The gospel identifies its author as "the disciple whom Jesus loved." The text does not actually name this disciple, but by the beginning of the 2nd century a tradition began to form which identified him with John the Apostle, one of the Twelve (Jesus's innermost circle). Today the majority of scholars do not believe that John or any other eyewitness wrote it, and trace it instead to a "Johannine community" which traced its traditions to John; the gospel itself shows signs of having been composed in three "layers", reaching its final form about 90-100 AD. According to the Church Fathers, the Bishops of Asia Minor requested John, in his old age, to write a gospel in response to Cerinthus, the Ebionites and other Hebrew groups which they deemed heretical. This understanding remained in place until the end of the 18th century.

The Gospel of John developed over a period of time in various stages, summarised by Raymond E. Brown as follows:

An initial version based on personal experience of Jesus;
A structured literary creation by the evangelist which draws upon additional sources;
The final harmony that presently exists in the New Testament canon, around 85-90 AD.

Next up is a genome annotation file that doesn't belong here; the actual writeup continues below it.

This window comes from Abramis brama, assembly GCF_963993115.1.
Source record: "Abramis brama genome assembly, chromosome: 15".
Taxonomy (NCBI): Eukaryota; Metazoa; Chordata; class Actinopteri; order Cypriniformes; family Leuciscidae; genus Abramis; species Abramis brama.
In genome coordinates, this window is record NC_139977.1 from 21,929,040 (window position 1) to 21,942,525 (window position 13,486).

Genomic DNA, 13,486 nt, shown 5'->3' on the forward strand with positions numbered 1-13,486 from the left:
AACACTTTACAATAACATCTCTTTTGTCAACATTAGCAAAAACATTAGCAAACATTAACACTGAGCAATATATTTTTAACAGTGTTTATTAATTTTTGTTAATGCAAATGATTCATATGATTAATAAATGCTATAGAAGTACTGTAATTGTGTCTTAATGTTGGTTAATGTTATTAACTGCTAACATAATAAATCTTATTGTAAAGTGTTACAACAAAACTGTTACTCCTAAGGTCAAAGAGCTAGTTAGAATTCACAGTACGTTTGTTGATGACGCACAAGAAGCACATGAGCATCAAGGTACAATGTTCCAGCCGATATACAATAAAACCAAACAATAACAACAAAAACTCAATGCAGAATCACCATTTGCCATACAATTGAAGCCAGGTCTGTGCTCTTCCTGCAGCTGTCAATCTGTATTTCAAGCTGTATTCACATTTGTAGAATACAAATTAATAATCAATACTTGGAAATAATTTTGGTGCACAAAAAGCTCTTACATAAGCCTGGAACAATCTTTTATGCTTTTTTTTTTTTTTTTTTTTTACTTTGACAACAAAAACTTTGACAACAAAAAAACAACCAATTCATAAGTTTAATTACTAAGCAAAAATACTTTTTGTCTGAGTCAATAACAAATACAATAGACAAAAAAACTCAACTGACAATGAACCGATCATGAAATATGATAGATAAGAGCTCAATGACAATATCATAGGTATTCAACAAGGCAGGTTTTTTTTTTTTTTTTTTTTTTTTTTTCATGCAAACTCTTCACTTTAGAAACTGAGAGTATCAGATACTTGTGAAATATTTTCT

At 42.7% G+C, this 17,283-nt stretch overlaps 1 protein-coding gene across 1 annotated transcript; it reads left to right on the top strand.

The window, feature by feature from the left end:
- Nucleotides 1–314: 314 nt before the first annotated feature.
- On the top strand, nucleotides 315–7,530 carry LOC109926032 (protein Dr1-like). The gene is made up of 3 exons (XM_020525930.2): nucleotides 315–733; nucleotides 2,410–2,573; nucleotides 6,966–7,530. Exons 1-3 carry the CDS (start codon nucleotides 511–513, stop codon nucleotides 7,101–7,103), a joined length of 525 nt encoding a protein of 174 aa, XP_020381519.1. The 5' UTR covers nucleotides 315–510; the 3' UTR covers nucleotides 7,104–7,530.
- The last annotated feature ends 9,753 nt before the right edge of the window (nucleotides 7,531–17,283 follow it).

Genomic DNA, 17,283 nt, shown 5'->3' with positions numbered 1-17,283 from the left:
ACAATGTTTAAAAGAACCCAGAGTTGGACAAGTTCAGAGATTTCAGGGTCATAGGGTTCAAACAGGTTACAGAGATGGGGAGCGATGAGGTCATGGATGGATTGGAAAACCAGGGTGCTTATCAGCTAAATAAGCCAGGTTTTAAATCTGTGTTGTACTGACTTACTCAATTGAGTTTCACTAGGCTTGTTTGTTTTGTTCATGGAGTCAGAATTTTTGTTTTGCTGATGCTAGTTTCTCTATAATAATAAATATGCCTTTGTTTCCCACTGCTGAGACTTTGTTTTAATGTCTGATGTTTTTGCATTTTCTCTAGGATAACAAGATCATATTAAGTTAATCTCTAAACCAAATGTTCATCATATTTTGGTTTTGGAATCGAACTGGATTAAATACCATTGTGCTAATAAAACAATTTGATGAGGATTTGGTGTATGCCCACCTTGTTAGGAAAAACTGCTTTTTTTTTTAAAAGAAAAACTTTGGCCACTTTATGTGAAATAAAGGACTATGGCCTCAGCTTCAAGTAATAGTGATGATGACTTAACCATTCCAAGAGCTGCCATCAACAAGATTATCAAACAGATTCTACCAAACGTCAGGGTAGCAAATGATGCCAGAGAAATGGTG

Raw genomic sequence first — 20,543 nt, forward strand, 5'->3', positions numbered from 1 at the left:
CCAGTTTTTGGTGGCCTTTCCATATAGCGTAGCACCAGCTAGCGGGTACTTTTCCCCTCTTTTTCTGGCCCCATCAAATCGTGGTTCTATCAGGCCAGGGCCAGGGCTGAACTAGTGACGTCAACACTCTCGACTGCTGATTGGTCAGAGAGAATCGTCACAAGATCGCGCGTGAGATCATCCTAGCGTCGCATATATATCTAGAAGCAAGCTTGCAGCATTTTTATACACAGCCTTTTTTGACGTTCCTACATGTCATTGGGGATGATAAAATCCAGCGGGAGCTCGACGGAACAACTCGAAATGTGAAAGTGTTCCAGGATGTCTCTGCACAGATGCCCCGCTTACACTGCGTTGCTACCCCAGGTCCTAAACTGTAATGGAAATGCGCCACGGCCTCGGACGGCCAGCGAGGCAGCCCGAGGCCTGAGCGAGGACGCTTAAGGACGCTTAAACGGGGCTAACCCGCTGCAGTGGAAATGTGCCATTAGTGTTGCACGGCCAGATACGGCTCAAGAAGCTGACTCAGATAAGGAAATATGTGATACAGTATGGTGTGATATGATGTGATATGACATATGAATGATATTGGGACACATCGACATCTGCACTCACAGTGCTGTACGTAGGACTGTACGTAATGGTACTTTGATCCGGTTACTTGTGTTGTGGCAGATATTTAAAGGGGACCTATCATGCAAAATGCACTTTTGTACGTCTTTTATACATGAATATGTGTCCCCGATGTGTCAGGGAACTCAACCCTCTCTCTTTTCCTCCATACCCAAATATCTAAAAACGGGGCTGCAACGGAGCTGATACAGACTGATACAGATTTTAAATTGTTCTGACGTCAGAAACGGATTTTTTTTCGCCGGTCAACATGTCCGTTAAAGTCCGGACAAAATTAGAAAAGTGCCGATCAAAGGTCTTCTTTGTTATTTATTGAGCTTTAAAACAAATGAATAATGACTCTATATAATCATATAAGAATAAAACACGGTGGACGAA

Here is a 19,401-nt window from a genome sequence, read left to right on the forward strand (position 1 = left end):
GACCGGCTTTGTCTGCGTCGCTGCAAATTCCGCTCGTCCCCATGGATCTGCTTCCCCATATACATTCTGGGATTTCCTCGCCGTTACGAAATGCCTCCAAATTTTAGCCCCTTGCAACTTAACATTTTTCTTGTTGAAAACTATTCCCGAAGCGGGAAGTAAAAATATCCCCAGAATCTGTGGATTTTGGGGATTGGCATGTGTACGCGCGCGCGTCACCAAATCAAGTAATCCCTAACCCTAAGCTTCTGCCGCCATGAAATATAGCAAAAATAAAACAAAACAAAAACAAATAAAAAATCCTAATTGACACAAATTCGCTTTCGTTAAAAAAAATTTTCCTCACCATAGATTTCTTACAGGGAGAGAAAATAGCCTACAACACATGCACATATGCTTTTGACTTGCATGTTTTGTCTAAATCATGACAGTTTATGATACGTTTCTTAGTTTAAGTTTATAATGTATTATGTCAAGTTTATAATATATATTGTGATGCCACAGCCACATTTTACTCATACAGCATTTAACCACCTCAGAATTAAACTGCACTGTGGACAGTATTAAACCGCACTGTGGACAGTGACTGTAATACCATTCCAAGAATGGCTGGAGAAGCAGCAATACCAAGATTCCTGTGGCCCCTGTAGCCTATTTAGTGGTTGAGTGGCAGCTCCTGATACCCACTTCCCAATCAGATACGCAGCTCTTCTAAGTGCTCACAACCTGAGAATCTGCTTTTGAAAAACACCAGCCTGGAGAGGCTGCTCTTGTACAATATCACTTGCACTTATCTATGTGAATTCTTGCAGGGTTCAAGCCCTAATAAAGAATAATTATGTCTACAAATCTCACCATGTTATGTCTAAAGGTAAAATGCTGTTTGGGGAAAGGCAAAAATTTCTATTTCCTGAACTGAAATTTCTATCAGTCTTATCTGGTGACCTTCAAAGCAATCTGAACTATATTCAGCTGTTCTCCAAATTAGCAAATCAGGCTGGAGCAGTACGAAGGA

In view of this complex and multi-layered history it is meaningless to speak of a single "author" of John, but the title perhaps belongs best to the evangelist who came at the end of this process. The final composition's comparatively late date, and its insistence upon Jesus as a divine being walking the earth in human form, renders it highly problematical to scholars who attempt to evaluate Jesus' life in terms of literal historical truth.

Sources:
Among others, Rudolf Bultmann suggested that the text of the gospel is partially out of order; for instance, chapter 6 should follow chapter 4.

4:53 So the father knew that it was at the same hour, in the which Jesus said unto him, Thy son liveth: and himself believed, and his whole house.
4:54 This is again the second miracle that Jesus did, when he was come out of Judaea into Galilee.
6:1 After these things Jesus went over the sea of Galilee, which is the sea of Tiberias.
6:2 And a great multitude followed him, because they saw his miracles which he did on them that were diseased.
Chapter 5 deals with a visit to Jerusalem, and chapter 7 opens with Jesus again in Galilee since "he would not walk in Jewry, because the Jews sought to kill him" — a consequence of the incident in Jerusalem described in chapter 5. There are more proposed rearrangements.